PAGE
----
The National Center for Education Evaluation released a report on the D.C. Opportunity Scholars (voucher) program yesterday.
The short version is that it found somewhere between no and few academic gains for those awarded vouchers, no difference in student satisfaction, but an improvement in parental satisfaction. There are, of course, all sorts of caveats (see here for a more complete analysis of the methodology and findings), but that's essentially what the report says.
As Erin Dillon points out, the mixed findings mean that both supporters and opponents of the voucher program can cite the study to support their arguments.
Liam Julian has an interesting reaction over at Flypaper. He essentially argues that the study is irrelevant, and uses the increase in parental satisfaction as evidence of that fact. He also argues that since the voucher program is not doing any harm, that we shouldn't discontinue it.
The report and Julian's reaction both got me thinking. As to the latter point, I'm not sure that a voucher opponent wouldn't have an equally valid point if they said "it's not doing any good, so it should be discontinued," nor am I sure that the report proves that the program's not doing any harm.
But, on to the larger point of whether parental satisfaction, or anything else, proves that the program has been a success or failure:
This is what I'd like to see: before the start of a program such as this one, proponents and opponents of the plan, along with parties with no rooting interest, should define what outcomes would make the program a failure and what outcomes would make the program a success. Then we can compare the findings of the program evaluation to this criteria. The way it's currently being done, one can define success or failure any way they like based on the findings of the evaluation.
More importantly, I wonder what kind of criteria would be placed on these pre-program lists. In other words, how do we really know that schools are succeeding? "Student achievement" (i.e. test scores) is all the rage these days, so I'm sure that would make the list. I'm guessing that people would include other types of learning, such as critical thinking, behavior, safety, parent and student perceptions, attendance, and a host of other things on such a list.
There was, to my knowledge anyway, no such list for this program. So we're stuck with the findings and our post-hoc interpretations of them.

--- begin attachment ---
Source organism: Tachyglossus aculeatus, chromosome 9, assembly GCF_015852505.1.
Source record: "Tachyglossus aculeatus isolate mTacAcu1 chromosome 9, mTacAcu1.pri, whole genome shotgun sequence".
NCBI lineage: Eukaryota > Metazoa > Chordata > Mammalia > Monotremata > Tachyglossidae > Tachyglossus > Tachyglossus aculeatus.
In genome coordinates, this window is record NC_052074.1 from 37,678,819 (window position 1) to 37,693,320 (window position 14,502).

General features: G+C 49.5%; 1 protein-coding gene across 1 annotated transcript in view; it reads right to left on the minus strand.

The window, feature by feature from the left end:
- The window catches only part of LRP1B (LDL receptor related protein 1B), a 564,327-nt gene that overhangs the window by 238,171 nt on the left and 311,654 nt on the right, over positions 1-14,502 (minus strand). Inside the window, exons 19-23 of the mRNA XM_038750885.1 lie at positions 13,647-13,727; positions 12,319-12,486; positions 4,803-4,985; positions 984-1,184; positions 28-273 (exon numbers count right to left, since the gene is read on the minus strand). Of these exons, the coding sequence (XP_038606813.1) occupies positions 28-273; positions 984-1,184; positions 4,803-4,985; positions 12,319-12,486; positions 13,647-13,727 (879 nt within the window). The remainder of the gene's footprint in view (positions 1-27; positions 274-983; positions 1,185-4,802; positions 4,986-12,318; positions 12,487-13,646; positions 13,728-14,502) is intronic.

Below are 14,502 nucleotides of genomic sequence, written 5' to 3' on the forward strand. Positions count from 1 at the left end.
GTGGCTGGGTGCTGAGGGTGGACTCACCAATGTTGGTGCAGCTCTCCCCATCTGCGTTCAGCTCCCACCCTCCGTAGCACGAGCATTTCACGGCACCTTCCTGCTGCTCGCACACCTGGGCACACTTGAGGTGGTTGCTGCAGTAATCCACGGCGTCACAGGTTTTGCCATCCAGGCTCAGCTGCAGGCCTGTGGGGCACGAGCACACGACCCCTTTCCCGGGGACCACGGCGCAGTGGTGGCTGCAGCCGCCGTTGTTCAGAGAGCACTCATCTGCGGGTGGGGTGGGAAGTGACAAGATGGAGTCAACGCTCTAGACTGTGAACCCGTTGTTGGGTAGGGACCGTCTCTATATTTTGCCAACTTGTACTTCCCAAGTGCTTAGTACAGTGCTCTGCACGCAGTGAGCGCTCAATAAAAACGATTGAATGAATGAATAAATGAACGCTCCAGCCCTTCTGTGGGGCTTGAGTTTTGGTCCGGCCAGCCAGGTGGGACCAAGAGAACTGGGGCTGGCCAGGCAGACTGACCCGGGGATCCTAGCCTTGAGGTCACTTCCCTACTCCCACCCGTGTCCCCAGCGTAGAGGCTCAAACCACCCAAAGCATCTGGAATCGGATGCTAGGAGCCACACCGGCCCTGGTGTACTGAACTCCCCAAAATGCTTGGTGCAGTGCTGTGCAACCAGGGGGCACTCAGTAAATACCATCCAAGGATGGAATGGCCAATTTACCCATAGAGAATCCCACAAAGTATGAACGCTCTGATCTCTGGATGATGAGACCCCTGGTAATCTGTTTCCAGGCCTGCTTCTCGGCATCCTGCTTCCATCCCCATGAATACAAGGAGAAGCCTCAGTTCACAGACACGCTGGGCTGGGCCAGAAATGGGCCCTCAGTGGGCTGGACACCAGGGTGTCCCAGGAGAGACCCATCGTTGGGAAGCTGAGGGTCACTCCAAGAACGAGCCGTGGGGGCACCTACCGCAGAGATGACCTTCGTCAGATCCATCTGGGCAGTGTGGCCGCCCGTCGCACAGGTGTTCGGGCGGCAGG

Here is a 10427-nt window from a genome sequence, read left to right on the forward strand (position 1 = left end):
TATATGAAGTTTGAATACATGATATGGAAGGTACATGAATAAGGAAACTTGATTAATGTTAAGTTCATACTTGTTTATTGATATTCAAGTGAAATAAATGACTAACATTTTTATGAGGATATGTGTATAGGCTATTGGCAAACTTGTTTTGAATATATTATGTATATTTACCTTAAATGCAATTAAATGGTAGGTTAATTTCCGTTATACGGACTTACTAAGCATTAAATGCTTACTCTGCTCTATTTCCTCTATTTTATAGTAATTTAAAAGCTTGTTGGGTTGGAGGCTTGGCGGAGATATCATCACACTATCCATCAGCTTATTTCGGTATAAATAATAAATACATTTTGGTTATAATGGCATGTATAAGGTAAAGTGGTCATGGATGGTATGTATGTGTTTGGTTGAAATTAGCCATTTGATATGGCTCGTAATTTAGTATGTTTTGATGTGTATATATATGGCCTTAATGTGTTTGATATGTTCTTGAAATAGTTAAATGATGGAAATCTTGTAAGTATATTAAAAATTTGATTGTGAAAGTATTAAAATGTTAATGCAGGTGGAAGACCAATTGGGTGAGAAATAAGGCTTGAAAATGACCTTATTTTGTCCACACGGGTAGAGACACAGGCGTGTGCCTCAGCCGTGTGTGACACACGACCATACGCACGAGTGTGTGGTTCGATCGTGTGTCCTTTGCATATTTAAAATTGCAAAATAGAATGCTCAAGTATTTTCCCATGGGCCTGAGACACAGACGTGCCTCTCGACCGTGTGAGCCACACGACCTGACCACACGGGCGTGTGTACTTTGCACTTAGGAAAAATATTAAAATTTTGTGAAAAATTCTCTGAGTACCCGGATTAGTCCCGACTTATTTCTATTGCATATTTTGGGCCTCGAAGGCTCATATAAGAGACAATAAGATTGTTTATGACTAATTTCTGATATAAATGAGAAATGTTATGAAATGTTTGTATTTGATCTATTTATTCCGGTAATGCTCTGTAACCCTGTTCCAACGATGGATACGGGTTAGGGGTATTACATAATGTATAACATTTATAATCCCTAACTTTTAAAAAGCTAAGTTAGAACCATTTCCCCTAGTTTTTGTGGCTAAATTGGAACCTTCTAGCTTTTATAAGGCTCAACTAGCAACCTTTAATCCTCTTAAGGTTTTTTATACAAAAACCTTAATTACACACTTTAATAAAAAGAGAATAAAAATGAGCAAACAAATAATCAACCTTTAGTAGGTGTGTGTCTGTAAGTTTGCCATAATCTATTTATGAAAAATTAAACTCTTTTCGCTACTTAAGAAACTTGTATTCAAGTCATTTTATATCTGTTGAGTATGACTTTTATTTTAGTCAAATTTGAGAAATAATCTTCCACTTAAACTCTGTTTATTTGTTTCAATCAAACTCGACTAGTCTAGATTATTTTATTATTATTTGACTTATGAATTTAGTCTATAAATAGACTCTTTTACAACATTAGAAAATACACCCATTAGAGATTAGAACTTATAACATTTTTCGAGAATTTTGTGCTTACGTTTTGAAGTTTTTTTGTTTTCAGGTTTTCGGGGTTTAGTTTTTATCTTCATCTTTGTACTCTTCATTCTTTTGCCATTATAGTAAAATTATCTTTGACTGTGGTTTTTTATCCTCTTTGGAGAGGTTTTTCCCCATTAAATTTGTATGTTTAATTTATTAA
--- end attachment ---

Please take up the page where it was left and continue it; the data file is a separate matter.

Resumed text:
Anyway, the one firm finding in the report seems to be that parents are more satisfied with the new schools in which their children are enrolled than they were with their former schools (even though the kids aren't). That certainly seems to be a good thing but what, exactly, does this mean? Does it mean that parents are simply happier when they get choose their child's school than when they don't, or does it mean that parents are perceiving positive things outside of the scope of the program evaluation?
I could see interpreting this particular finding any number of ways. One could argue that parents care at least as much about other factors as they do about test scores. One could argue that parental satisfaction is ultimately what matters most since parents are ultimately responsible for their children. One could argue that an increase in parental satisfaction is a given in such a program.
In the end, I'm not sure exactly what an increase in parental satisfaction means. If the parent is more satisfied, you'd expect that they might become more involved in the school -- or at least become more cooperative with it. But does an increase in parental satisfaction affect students otherwise? In other words, If I enroll in a school that pleases my mother, does that mean that I'll do any better? Student satisfaction didn't increase, so it would seem that parent and student satisfaction might not go hand-in-hand. If parent satisfaction increases, but student satisfaction doesn't, will the child's behavior change? I'm not sure what the answer is.